Artificial intelligence which is considered one of the major driving forces of the fourth industrial revolution has been defined as ‘the study of "intelligent agents": any device that perceives its environment and takes actions that maximize its chance of success at some goal’ (Ongsulee, 2017) in which its implementation overlaps with various spheres of science including, computer science, mathematics, neuroscience, philosophy and psychology (Singh and Jain, 2018).
Machine learning is considered a subpart of the so-called paramount concept of Artificial intelligence, which involves the construction of algorithms that are capable of detecting/ identifying different meaningful patterns of furnished big data, without any explicit programming (Ongsulee, 2017, Aristodemou and Tietze, 2018). However, the machine learning models are usually being trained with training data for training, exercising, inculcating, and priming the models prior to use for the test data to ensure the sensitivity and accuracy of its detections and/or predictions (Shalev-Shwartz and Ben-David, 2014). Accordingly, its life cycle comprises seven steps including data gathering, preparation, wrangling, analysis, model training, testing, and deployment (Javapoint, 2021a).
Further, the classification of machine learning includes three major types namely, supervised, unsupervised, and reinforcement learning. Accordingly, supervised learning holds classification and regression algorithms including Decision Tree (DT), Random Forests (RF), Linear Regression, Logistic Regression, KNN, Support Vector Machine (SVM)) whereas unsupervised learning consists of clustering and association algorithms (Apriori algorithm, K-means). However, reinforcement learning learns based on the feedback it receives for each of its actions (Markov Decision Process) (Javapoint, 2021b, AnalyticsVidya, 2017). These different types and different algorithms are employed on various applications suitably.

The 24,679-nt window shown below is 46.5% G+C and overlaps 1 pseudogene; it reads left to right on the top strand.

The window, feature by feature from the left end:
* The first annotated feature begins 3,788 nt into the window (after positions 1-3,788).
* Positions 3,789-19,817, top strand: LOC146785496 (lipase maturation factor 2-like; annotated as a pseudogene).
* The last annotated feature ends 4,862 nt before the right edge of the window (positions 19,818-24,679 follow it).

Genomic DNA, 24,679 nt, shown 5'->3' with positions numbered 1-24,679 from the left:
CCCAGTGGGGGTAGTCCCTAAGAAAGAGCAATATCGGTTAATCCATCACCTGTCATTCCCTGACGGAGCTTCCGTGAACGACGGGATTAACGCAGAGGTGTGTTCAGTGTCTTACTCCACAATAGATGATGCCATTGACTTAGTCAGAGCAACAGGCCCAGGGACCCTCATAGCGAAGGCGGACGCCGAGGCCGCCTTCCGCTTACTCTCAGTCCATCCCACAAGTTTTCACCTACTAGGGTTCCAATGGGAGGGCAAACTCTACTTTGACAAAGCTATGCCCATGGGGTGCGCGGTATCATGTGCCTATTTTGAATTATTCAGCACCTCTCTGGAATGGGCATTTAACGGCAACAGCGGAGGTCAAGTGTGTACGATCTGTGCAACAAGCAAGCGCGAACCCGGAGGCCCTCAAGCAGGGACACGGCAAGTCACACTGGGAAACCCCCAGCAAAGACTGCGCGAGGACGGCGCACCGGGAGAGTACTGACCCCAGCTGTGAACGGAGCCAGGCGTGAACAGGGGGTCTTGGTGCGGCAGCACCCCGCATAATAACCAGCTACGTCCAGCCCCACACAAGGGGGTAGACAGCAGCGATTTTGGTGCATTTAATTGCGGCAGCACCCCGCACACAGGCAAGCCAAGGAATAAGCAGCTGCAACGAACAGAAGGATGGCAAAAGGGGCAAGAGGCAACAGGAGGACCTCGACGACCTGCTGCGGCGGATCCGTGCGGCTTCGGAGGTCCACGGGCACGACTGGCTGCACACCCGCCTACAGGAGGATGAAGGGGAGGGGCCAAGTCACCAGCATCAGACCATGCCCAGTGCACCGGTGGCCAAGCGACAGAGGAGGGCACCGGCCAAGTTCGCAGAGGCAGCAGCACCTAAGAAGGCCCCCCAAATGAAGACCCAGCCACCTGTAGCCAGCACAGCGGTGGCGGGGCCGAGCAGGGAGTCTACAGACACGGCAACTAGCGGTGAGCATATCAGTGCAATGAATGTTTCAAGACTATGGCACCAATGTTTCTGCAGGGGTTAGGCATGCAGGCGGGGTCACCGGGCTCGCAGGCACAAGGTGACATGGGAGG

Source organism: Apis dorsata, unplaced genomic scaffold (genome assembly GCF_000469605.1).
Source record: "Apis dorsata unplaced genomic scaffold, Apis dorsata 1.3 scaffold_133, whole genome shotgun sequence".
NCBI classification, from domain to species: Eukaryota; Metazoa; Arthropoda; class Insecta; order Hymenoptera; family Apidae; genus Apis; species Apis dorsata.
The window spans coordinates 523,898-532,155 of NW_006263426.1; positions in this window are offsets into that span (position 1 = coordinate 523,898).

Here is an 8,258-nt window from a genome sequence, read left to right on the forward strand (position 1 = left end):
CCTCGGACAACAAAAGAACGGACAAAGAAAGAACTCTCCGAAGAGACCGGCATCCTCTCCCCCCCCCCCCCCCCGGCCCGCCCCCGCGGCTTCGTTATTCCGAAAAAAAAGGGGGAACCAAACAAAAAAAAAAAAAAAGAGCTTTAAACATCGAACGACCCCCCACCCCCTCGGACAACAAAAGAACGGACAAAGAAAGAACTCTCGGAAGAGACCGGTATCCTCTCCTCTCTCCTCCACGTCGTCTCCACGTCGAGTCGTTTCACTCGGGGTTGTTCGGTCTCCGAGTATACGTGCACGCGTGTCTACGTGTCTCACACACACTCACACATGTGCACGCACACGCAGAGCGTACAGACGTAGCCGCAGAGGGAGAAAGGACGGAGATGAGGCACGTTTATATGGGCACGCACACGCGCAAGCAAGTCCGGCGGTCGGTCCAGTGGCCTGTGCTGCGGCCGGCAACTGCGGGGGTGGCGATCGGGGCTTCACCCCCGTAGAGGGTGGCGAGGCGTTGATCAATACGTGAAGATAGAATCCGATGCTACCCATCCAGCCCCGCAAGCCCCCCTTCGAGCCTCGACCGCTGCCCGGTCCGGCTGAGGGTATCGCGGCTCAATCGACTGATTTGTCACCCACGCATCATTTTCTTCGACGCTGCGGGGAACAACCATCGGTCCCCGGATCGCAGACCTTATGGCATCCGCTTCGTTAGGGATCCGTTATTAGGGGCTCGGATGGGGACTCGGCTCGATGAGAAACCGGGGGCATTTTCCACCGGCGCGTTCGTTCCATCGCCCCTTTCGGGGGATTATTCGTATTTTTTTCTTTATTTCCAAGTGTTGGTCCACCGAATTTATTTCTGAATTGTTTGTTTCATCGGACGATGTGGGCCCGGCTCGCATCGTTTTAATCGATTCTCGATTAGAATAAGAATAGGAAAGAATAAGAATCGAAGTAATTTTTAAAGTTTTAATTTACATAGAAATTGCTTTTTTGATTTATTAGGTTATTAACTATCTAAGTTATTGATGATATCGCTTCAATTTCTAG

In the field of genetics, these can be employed in tasks like identification of transcription initiation sites (Ohler et al., 2002), promoter sites (Bucher, 1990), splicing sites (Degroeve et al., 2002), enhancer sites (Heintzman et al., 2007) in genomic sequences, gene annotations (Picardi and Pesole, 2010), recognition of patterns in DNA sequences (i.e., RNA-seq, DNase-seq, MNase-seq, FAIRE-seq, ChIP-seq), identifying functional relationships (Libbrecht and Noble, 2015), breed identification and classification (Seo et al., 2021) and many other.
Use of Machine learning in Aquaculture genetics
Genetic algorithms, a type of stochastic algorithms that are used as adaptive search techniques (Vafaie and De Jong, 1992, Mitchell, 1995, Shapiro, 1999, Gupta and Ghafir, 2012) along with the above-mentioned algorithms has been deployed in the studies associated with the applications of machine learning in aquaculture genetics.
In the aspect of selective breeding of fish especially in line with the health management/disease-related identifications and predictions, machine learning approaches have successfully been employed. Some of the great examples include the 'Predicting for disease resistance in aquaculture species using machine learning models with the use of DT, SVM, RM, AdaBoost (adaptive boosting), and XGB (extreme gradient boosting) models to analyze the resistance of carps over Koi Herpesvirus by Palaiokostas (2021), machine learning on genomic prediction with a focal target of identifying the disease resistance of gilthead sea bream (Sparus aurata) over photobacteriosis (Bargelloni et al., 2021) and adopting machine learning algorithms for developing a cost-effective and precise method of using SNPs of Genome-Wide Association Studies (GWAS) for genomic selections with special focus on disease resistance traits using Litopenaeus vannamei, Salmon and Gilthead Sea Bream by Luo et al. (2021).